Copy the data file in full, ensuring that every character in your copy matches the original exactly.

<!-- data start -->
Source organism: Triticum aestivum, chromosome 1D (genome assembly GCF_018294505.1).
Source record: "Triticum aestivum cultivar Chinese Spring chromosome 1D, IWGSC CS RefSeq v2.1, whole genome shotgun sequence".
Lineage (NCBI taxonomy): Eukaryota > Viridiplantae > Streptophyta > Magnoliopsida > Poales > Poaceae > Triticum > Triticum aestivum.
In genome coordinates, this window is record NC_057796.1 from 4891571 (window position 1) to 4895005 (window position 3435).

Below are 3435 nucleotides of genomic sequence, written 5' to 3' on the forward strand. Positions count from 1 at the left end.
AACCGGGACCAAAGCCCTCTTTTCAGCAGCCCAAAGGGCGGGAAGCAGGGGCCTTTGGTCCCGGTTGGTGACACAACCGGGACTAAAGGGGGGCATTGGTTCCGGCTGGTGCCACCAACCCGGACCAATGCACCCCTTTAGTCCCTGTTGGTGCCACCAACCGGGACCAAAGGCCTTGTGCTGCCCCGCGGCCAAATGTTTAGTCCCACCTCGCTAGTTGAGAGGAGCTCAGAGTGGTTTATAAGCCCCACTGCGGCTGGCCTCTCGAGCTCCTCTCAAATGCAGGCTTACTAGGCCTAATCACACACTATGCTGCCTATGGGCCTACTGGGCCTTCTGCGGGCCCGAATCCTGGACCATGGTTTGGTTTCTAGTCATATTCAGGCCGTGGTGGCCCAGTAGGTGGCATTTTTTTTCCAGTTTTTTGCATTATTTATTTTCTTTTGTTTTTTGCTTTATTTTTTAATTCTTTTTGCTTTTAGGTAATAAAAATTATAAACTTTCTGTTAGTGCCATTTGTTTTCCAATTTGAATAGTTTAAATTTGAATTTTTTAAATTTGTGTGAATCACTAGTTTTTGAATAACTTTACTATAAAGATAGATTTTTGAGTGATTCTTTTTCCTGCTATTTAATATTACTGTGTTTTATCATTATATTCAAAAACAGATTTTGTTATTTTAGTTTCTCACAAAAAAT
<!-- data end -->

Source organism: Triticum aestivum, chromosome 1D (genome assembly GCF_018294505.1).
Source record: "Triticum aestivum cultivar Chinese Spring chromosome 1D, IWGSC CS RefSeq v2.1, whole genome shotgun sequence".
Lineage (NCBI taxonomy): Eukaryota > Viridiplantae > Streptophyta > Magnoliopsida > Poales > Poaceae > Triticum > Triticum aestivum.
In genome coordinates, this window is record NC_057796.1 from 4891571 (window position 1) to 4895005 (window position 3435).

Below are 3435 nucleotides of genomic sequence, written 5' to 3' on the forward strand. Positions count from 1 at the left end.
AACCGGGACCAAAGCCCTCTTTTCAGCAGCCCAAAGGGCGGGAAGCAGGGGCCTTTGGTCCCGGTTGGTGACACAACCGGGACTAAAGGGGGGCATTGGTTCCGGCTGGTGCCACCAACCCGGACCAATGCACCCCTTTAGTCCCTGTTGGTGCCACCAACCGGGACCAAAGGCCTTGTGCTGCCCCGCGGCCAAATGTTTAGTCCCACCTCGCTAGTTGAGAGGAGCTCAGAGTGGTTTATAAGCCCCACTGCGGCTGGCCTCTCGAGCTCCTCTCAAATGCAGGCTTACTAGGCCTAATCACACACTATGCTGCCTATGGGCCTACTGGGCCTTCTGCGGGCCCGAATCCTGGACCATGGTTTGGTTTCTAGTCATATTCAGGCCGTGGTGGCCCAGTAGGTGGCATTTTTTTTCCAGTTTTTTGCATTATTTATTTTCTTTTGTTTTTTGCTTTATTTTTTAATTCTTTTTGCTTTTAGGTAATAAAAATTATAAACTTTCTGTTAGTGCCATTTGTTTTCCAATTTGAATAGTTTAAATTTGAATTTTTTAAATTTGTGTGAATCACTAGTTTTTGAATAACTTTACTATAAAGATAGATTTTTGAGTGATTCTTTTTCCTGCTATTTAATATTACTGTGTTTTATCATTATATTCAAAAACAGATTTTGTTATTTTAGTTTCTCACAAAAAAT